Theodore II Laskaris on Rulership, Fleshly Temptations, and Other Topics: Six Unedited Essays in Cod. Vindob. Phil. Gr. 321, lecture by Panagiotis Agapitos (University of Cyprus) and Dimiter Angelov (Harvard University), Institut für Byzantinistik und Neogräzistik, Universität Wien, June 8, 2017, 4:00 pm
Although Emperor Theodore II Laskaris (1254-1258) is well known as an author of ambitious theo-philosophical treatises, political discourses and letters, a number of his short, essay-like contemplative texts are practically unknown. Among them figure six such unedited texts preserved in the Vindob. phil. gr. 321, a fine paper codex of the late 13th century, transmitting among other texts a number of Laskaris’ works. The six essays are embedded as small group in the middle of a larger collection of Laskaris’ letters and a set of his prose hymns.
The essays discuss a topic proposed at the beginning of each text. Thus Laskaris, who composed these texts after he had become emperor (as the title of the first essay reveals), discusses such topics as actuality and division in handling rulership, division of nature, the temptations of his own flesh (including the reading of love romances), hypocrisy as exemplified by the Metropolitan of Ephesos, the difficulty of being faced with one’s own personal sufferings though being a ruler. Theodore discusses matters dear to his heart reflecting his own very personal concerns in a highly complex philosophical language, imbued by emotional intensity and governed by a very loose syntax to the point that the texts give the impression of being dictated to a secretary in improvisation.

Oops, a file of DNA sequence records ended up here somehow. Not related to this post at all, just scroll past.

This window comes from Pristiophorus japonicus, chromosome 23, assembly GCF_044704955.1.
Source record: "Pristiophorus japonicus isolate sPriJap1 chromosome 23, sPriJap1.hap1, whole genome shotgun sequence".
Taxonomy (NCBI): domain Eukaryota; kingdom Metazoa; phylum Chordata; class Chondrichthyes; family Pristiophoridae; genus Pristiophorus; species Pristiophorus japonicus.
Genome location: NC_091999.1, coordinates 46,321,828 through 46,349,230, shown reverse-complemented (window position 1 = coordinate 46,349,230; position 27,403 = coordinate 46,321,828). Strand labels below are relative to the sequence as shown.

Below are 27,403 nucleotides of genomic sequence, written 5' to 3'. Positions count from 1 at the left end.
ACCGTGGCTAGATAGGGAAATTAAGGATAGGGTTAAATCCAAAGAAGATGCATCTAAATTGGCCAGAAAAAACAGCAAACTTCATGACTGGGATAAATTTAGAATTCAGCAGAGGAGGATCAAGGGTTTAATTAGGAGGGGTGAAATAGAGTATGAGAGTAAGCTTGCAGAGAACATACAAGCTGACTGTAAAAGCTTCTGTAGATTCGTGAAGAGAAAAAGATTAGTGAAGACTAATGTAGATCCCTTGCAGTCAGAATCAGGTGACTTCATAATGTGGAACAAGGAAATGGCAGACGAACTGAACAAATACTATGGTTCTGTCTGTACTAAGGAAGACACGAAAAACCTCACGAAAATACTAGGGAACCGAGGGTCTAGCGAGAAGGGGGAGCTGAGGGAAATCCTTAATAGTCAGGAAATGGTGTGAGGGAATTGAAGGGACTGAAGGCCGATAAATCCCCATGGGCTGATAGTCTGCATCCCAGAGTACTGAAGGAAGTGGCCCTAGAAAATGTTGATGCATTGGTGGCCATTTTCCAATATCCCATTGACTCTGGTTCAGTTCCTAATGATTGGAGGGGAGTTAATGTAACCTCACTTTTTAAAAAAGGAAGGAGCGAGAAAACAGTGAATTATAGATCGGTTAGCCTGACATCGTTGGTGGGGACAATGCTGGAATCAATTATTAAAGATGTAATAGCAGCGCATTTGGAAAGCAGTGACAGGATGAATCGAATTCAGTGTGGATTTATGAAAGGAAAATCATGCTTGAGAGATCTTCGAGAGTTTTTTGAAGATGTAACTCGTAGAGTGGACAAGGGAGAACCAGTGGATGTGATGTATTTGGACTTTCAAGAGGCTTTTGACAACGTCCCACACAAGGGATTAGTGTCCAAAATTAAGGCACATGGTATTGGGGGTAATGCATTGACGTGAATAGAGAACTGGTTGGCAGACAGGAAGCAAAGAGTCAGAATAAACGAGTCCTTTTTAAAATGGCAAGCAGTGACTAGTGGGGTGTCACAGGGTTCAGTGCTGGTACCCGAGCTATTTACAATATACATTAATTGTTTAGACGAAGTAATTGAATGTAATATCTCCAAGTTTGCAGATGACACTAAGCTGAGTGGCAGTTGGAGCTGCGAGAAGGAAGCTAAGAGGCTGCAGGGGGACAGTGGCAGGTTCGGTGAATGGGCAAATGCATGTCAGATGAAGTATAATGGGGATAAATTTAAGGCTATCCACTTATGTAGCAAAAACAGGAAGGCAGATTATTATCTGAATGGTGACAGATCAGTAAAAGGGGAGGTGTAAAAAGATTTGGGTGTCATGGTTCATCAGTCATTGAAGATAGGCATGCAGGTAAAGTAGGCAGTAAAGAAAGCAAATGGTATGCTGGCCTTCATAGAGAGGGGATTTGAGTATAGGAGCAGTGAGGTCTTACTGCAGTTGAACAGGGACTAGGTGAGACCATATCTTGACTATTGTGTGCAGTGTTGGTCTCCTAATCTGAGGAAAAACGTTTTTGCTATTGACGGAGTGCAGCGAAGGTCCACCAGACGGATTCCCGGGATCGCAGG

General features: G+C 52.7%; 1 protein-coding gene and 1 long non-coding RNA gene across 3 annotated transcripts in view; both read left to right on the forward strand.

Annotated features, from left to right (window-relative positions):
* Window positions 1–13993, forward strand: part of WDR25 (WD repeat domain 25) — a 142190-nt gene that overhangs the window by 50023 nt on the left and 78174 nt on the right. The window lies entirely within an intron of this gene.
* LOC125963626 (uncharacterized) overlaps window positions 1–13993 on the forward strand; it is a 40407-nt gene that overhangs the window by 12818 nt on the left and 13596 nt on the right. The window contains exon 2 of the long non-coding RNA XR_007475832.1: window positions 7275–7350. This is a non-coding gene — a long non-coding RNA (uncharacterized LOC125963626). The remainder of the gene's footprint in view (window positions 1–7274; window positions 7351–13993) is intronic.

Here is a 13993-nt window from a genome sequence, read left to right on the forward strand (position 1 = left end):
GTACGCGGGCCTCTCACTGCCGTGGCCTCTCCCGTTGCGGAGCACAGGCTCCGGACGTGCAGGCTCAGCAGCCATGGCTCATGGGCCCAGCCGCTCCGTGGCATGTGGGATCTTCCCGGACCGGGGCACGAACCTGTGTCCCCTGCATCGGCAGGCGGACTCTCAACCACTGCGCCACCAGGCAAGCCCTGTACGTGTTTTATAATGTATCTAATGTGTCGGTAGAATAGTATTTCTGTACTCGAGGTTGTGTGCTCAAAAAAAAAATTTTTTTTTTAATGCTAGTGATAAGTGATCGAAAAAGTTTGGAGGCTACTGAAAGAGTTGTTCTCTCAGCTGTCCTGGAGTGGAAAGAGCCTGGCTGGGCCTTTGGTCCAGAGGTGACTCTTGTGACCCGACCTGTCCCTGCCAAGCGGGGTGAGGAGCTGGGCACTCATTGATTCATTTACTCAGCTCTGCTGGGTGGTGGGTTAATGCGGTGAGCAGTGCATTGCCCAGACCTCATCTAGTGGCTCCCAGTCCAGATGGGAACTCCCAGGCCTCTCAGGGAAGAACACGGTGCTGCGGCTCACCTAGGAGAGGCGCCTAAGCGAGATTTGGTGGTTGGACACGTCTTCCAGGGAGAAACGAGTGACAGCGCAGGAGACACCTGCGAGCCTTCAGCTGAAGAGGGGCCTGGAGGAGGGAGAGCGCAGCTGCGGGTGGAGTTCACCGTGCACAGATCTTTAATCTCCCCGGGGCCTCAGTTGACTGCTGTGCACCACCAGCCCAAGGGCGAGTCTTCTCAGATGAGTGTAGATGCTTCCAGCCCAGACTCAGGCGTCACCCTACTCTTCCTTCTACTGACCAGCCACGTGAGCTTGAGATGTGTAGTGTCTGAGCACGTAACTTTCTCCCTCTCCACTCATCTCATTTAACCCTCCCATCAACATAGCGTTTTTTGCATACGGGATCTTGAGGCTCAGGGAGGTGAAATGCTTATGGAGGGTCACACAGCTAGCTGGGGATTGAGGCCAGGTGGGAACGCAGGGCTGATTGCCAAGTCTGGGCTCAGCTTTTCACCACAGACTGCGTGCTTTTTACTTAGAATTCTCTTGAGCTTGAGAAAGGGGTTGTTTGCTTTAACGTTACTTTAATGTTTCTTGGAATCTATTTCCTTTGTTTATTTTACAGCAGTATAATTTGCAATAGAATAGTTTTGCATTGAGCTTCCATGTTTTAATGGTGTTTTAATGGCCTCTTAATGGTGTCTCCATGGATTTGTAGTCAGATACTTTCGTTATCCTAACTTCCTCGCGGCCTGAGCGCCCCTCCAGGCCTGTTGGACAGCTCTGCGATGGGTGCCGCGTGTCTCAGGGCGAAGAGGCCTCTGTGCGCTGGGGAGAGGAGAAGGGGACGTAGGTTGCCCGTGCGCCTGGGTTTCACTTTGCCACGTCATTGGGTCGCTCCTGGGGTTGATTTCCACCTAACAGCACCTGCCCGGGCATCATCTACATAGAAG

The paper will present the editorial method and the translation problems, while also placing the essays in the historical, intellectual and literary context of the Nicaean Empire.